SAN ANTONIO – A battle has been brewing in Texas over how elections should be done during a pandemic.
What’s safe and what’s the risk for people, not only when it comes to your health, but to your vote.
We answered some of the biggest questions about mail-in voting in the newest episode of KSAT Explains.
How does mail-in voting work in Texas?
Under current Texas Election Code, anyone can apply to vote by mail, but applicants have to list a reason. To be eligible to vote early by mail in Texas, you must:
• Be 65 years or older
• Be disabled
• Be out of the county on Election Day and during the period for early voting by personal appearance
• Be confined in jail, but otherwise eligible
The list of pre-approved excuses does not account for the COVID-19 pandemic.
What are the arguments for and against mail-in voting?
Supporters say we should all be allowed to drop our votes in the mailbox so we can stay away from crowds and protect our health during the pandemic.
Those who oppose the idea argue that opens the door to voter fraud. There are also concerns mail-in voting favors one party over the other.
We talked with two local political science professors who share what they about know mail in voting through their studies and research.
Is voter fraud a legitimate concern?
Elections experts say widespread voter fraud of any kind involving any method of voting is extremely rare. Here are a few studies to support their claims.
• A 2012 study by investigative journalists found 491 cases of absentee ballot fraud, but this number was out of billions of ballots Americans cast over the course of 12 years.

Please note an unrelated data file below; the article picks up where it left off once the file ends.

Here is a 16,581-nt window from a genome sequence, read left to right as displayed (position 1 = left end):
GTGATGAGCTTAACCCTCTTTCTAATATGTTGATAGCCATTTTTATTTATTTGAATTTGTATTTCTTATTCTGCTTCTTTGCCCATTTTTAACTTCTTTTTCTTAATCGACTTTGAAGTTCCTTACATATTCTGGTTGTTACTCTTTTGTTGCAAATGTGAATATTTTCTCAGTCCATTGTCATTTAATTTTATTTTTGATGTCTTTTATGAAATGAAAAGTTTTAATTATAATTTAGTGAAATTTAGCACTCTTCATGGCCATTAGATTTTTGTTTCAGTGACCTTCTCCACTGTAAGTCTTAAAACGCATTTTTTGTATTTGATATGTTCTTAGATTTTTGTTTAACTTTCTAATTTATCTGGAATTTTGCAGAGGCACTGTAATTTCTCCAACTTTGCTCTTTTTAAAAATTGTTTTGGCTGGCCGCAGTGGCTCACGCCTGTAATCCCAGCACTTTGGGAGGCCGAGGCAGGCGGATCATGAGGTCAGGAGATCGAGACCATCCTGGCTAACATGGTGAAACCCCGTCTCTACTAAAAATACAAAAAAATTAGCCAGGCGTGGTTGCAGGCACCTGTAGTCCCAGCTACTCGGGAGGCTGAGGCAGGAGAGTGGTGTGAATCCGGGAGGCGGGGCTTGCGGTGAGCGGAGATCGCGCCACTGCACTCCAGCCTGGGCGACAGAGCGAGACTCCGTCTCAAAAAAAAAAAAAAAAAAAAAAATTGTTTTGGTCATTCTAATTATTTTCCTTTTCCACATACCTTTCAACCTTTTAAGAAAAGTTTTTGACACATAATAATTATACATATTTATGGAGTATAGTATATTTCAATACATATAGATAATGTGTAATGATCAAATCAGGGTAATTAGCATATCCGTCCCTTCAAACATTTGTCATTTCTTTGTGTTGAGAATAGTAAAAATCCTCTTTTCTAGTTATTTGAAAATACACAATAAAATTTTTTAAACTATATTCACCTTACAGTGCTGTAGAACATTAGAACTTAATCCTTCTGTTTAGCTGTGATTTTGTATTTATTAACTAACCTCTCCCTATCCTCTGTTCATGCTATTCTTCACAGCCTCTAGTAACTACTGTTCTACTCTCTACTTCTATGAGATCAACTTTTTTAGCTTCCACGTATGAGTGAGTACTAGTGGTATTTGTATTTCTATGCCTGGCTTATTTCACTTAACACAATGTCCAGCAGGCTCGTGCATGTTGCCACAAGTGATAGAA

• About a quarter of American voters, more than 32 million people, voted by mail in 2016 alone. There are also five states that vote almost entirely by mail.
• A study conducted in 2014 by a professor at Loyola Law School, Los Angeles found only 31 credible incidents of voter impersonation out of a billion ballots that were cast. This study focused on types of fraud that voter ID laws would stop.
• The Washington Post reported that a five-year investigation conducted by the George W. Bush administration “turned up virtually no evidence of organized fraud.” That investigation did involve 86 criminal convictions, but many of those are believed to be linked to people misunderstanding eligibility rules or filling out paperwork incorrectly.
Will expanded mail-in voting happen in Texas this year?
Attorney General Ken Paxton and state democrats have been battling this issue in the courts for months.
It’s been a roller coaster ride for both sides with judges and courts ruling in each other’s favor at some point.
We have a timeline of what’s happened and why this could go past the summer and affect the general election in November.
What are the precautions Bexar County is taking to keep local voters healthy?
Bexar County Elections Administrator Jacque Callanen says the county has spent weeks preparing.
• Elections officials will have personal protection equipment, masks and face shields.
• Sneeze guards will be place on qualifying tables.
• Hand sanitizer will be available at all polling sites.
• Voters will also be able to get plastic gloves or pencils.
• Voters will be able to use the eraser as a stylus to avoid contact with voting equipment.
WATCH: Bexar County Elections administrator answers your questions about voting during a pandemic
What is the state of Texas encouraging people to do when voting?
• Self-screen before you go out to vote.
• If you have any COVID-19 symptoms, you may want to consider curbside voting if you are eligible.
• Stay six feet away from others and wear a mask.
• Be prepared to remove your mask if an election judge needs to confirm your identity. Voters can put it back on immediately after they are done.
Bexar County has also removed at about three polling locations due to the coronavirus.
“We normally are at the justice center. We can’t be there because the state supreme court has said that anyone going into a county building or having a hearing, they have to have their temperature checked and they have to wear a mask. And we can do neither of those mandates for a voter,” Callanen said.
Another way to minimize risk or exposure is vote early on a Tuesday, Wednesday or Thursday when the polls usually see less traffic.
“Voters please come with a good attitude and a good frame of mind and we’ll get your voting,” said Ellen Ott, Bexar County elections worker. “It should take less than a minute.”